A man who killed his teenage cousin at a Christmas party by stabbing her was found guilty of manslaughter and jailed for twenty years.
On Christmas night 1879 a family gathering was held at the Gibbons household in Midghall Street. After too much to drink by younger members, Patrick Gibbons said it was time for them to make their way home. A row broke out, leading to his eighteen year old nephew Patrick Kelly lashing out at him with a knife, cutting the face.
Kelly ran off but was chased by Gibbons's sixteen year old daughter Bridget. More words were exchanged and Kelly then stabbed her in the neck. Bridget was taken to the dispensary but died soon after admission. Early on Boxing Day morning, Kelly was apprehended whilst hiding under a bed at his own home which was also in Midghall Street.
After the inquest returned a verdict of wilful murder Kelly appeared before Lord Chief Justice Coleridge on 10th February 1880. With different sides of the family lined up against each other, it was difficult for the jury to reach a clear conclusion. There was no doubt Kelly had stabbed Bridget, but some witnesses said that she had been shouting aggressively at him and that Gibbons had tried to choke him in the house. Kelly himself said he had a pipes talk in his hand which must have caused the cut.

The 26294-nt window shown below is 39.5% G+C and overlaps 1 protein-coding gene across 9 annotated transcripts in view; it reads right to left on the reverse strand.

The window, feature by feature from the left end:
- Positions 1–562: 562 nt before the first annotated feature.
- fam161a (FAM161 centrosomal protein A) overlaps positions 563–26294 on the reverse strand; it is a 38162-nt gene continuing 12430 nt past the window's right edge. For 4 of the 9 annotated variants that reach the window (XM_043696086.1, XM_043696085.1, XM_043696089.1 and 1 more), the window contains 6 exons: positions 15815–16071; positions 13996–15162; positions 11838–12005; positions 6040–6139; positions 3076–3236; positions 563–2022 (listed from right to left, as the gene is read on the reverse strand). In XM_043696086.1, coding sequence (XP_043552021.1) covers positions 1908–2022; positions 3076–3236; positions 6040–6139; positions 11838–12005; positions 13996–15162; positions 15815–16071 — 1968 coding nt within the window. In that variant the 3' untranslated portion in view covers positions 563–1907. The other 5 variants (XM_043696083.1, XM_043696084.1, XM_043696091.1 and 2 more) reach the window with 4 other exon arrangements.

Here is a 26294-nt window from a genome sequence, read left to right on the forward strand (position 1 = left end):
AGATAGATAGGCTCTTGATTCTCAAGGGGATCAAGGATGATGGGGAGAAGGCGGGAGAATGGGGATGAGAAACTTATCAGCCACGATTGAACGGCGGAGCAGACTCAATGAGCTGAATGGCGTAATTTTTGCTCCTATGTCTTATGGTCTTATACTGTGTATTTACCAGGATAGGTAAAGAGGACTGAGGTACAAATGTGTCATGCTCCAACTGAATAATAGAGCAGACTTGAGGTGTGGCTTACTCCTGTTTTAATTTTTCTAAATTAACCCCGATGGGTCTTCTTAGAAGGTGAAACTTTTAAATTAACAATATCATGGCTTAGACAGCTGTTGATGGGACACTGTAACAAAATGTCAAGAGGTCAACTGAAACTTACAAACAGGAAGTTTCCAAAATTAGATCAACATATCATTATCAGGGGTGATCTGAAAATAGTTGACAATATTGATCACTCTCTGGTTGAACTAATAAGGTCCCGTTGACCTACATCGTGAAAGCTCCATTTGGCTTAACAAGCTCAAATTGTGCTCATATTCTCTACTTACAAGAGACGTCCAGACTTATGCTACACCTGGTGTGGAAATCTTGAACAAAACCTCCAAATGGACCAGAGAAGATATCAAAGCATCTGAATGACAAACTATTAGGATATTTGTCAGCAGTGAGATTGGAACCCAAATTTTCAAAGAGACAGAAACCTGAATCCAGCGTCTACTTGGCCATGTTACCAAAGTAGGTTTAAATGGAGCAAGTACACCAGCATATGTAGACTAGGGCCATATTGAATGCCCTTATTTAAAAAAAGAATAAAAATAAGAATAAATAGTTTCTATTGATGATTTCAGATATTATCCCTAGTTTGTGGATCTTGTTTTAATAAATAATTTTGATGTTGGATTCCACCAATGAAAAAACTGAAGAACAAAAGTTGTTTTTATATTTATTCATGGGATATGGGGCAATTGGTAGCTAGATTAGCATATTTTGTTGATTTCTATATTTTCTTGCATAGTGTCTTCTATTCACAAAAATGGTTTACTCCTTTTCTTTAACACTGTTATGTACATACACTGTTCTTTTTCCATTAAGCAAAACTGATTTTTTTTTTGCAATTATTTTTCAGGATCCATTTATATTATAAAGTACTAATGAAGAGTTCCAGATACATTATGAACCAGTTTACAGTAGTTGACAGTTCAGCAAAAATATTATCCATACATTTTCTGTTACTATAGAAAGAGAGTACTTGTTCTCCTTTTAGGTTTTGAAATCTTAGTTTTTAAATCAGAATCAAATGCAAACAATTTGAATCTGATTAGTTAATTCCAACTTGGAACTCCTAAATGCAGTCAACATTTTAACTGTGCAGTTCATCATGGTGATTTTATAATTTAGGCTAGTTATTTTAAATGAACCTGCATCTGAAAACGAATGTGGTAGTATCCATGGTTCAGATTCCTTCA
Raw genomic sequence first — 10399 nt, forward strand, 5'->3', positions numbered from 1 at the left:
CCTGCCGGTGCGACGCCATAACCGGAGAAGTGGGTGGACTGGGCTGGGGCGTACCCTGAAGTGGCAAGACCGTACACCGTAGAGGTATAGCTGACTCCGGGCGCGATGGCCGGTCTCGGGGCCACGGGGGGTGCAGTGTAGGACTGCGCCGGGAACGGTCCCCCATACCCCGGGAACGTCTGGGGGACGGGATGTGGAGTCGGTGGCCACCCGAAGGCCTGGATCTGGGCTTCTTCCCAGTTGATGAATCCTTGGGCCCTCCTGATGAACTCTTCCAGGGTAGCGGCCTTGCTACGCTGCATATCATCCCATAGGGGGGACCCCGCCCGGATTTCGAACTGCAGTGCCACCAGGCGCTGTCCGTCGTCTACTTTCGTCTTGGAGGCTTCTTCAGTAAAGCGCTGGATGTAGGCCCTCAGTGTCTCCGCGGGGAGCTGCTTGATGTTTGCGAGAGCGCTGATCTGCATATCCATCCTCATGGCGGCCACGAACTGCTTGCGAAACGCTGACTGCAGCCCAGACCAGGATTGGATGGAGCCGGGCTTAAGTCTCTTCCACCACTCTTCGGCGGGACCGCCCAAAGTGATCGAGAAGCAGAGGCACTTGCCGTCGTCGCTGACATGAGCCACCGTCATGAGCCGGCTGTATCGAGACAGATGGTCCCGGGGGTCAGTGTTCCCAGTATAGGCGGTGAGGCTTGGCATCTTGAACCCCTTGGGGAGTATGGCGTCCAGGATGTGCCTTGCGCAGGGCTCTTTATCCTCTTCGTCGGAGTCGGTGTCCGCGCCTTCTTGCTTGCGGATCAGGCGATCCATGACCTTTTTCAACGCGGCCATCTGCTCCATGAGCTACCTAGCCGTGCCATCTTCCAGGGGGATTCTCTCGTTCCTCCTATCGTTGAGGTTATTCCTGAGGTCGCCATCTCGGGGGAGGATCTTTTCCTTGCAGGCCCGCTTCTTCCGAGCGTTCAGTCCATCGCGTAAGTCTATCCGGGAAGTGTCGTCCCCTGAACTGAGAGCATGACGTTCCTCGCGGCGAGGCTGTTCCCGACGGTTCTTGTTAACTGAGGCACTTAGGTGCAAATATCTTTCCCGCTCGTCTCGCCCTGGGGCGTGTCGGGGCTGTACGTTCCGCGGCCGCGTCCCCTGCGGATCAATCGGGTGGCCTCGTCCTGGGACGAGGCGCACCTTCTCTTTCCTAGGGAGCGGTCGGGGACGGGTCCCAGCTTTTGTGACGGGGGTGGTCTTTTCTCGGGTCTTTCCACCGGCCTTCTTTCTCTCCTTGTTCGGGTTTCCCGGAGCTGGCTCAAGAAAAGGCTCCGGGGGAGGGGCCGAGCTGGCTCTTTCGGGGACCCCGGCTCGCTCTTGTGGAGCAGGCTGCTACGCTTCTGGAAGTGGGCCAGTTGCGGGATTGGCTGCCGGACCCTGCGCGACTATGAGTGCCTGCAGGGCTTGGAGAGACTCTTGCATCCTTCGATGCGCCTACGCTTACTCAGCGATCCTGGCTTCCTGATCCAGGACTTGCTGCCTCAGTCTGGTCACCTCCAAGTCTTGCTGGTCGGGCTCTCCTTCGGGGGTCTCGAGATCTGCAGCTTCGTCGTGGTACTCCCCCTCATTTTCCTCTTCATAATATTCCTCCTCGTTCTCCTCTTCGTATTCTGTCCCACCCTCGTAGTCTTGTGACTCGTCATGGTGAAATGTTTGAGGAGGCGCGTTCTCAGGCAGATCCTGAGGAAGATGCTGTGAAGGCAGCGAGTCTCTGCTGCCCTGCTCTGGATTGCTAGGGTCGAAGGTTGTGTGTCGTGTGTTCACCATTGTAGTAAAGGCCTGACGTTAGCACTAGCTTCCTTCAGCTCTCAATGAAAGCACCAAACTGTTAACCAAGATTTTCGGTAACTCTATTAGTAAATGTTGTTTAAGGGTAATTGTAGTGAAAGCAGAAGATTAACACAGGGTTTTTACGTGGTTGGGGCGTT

Kelly was found guilty of manslaughter but the judge said it was 'just short of murder'. Referring to the pipe stalk defence, he said it was clear from the medical evidence that a knife had caused the wound and it was no accident. Tellin him that he had 'taken human life under the severest of circumstances', the judge sentenced Kelly to twenty years penal servitude.